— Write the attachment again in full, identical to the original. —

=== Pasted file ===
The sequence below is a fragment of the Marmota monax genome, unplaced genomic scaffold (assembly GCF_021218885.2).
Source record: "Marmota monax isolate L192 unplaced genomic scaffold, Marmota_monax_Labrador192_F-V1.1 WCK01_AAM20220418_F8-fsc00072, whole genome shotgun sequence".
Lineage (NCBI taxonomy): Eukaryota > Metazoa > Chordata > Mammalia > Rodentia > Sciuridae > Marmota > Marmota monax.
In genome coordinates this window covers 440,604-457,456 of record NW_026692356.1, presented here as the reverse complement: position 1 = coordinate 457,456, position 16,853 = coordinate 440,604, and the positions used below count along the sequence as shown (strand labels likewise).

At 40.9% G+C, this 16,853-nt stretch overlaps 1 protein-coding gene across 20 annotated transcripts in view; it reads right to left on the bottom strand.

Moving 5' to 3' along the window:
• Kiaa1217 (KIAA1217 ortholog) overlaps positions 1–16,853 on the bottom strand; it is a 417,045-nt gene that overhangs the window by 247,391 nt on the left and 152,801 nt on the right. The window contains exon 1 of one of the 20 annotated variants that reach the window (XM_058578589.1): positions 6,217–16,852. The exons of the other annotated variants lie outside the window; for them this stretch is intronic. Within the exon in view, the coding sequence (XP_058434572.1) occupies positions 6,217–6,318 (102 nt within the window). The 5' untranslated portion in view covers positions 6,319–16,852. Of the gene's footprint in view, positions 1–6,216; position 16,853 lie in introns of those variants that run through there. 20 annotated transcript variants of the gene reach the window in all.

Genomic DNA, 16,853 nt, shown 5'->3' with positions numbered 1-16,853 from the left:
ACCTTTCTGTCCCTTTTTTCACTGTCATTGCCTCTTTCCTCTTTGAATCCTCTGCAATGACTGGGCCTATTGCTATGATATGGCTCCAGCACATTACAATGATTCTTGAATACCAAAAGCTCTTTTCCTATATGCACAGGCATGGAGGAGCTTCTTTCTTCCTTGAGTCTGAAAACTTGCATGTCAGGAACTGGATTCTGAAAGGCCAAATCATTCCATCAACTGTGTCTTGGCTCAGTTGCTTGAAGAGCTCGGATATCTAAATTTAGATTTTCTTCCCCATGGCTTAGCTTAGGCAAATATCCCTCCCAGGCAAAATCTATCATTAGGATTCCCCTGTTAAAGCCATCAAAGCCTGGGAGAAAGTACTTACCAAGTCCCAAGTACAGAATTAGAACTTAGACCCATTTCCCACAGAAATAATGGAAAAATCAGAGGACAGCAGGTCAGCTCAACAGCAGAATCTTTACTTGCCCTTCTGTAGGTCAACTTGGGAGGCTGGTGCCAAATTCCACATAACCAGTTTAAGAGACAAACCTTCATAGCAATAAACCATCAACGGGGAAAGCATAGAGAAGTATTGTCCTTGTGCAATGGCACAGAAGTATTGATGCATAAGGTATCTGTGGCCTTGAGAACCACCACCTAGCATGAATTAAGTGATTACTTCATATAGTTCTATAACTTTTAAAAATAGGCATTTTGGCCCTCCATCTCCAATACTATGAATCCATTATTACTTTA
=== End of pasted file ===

The sequence below is a fragment of the Marmota monax genome, unplaced genomic scaffold (assembly GCF_021218885.2).
Source record: "Marmota monax isolate L192 unplaced genomic scaffold, Marmota_monax_Labrador192_F-V1.1 WCK01_AAM20220418_F8-fsc00072, whole genome shotgun sequence".
Lineage (NCBI taxonomy): Eukaryota > Metazoa > Chordata > Mammalia > Rodentia > Sciuridae > Marmota > Marmota monax.
In genome coordinates this window covers 440,604-457,456 of record NW_026692356.1, presented here as the reverse complement: position 1 = coordinate 457,456, position 16,853 = coordinate 440,604, and the positions used below count along the sequence as shown (strand labels likewise).

At 40.9% G+C, this 16,853-nt stretch overlaps 1 protein-coding gene across 20 annotated transcripts in view; it reads right to left on the bottom strand.

Moving 5' to 3' along the window:
• Kiaa1217 (KIAA1217 ortholog) overlaps positions 1–16,853 on the bottom strand; it is a 417,045-nt gene that overhangs the window by 247,391 nt on the left and 152,801 nt on the right. The window contains exon 1 of one of the 20 annotated variants that reach the window (XM_058578589.1): positions 6,217–16,852. The exons of the other annotated variants lie outside the window; for them this stretch is intronic. Within the exon in view, the coding sequence (XP_058434572.1) occupies positions 6,217–6,318 (102 nt within the window). The 5' untranslated portion in view covers positions 6,319–16,852. Of the gene's footprint in view, positions 1–6,216; position 16,853 lie in introns of those variants that run through there. 20 annotated transcript variants of the gene reach the window in all.

Genomic DNA, 16,853 nt, shown 5'->3' with positions numbered 1-16,853 from the left:
ACCTTTCTGTCCCTTTTTTCACTGTCATTGCCTCTTTCCTCTTTGAATCCTCTGCAATGACTGGGCCTATTGCTATGATATGGCTCCAGCACATTACAATGATTCTTGAATACCAAAAGCTCTTTTCCTATATGCACAGGCATGGAGGAGCTTCTTTCTTCCTTGAGTCTGAAAACTTGCATGTCAGGAACTGGATTCTGAAAGGCCAAATCATTCCATCAACTGTGTCTTGGCTCAGTTGCTTGAAGAGCTCGGATATCTAAATTTAGATTTTCTTCCCCATGGCTTAGCTTAGGCAAATATCCCTCCCAGGCAAAATCTATCATTAGGATTCCCCTGTTAAAGCCATCAAAGCCTGGGAGAAAGTACTTACCAAGTCCCAAGTACAGAATTAGAACTTAGACCCATTTCCCACAGAAATAATGGAAAAATCAGAGGACAGCAGGTCAGCTCAACAGCAGAATCTTTACTTGCCCTTCTGTAGGTCAACTTGGGAGGCTGGTGCCAAATTCCACATAACCAGTTTAAGAGACAAACCTTCATAGCAATAAACCATCAACGGGGAAAGCATAGAGAAGTATTGTCCTTGTGCAATGGCACAGAAGTATTGATGCATAAGGTATCTGTGGCCTTGAGAACCACCACCTAGCATGAATTAAGTGATTACTTCATATAGTTCTATAACTTTTAAAAATAGGCATTTTGGCCCTCCATCTCCAATACTATGAATCCATTATTACTTTA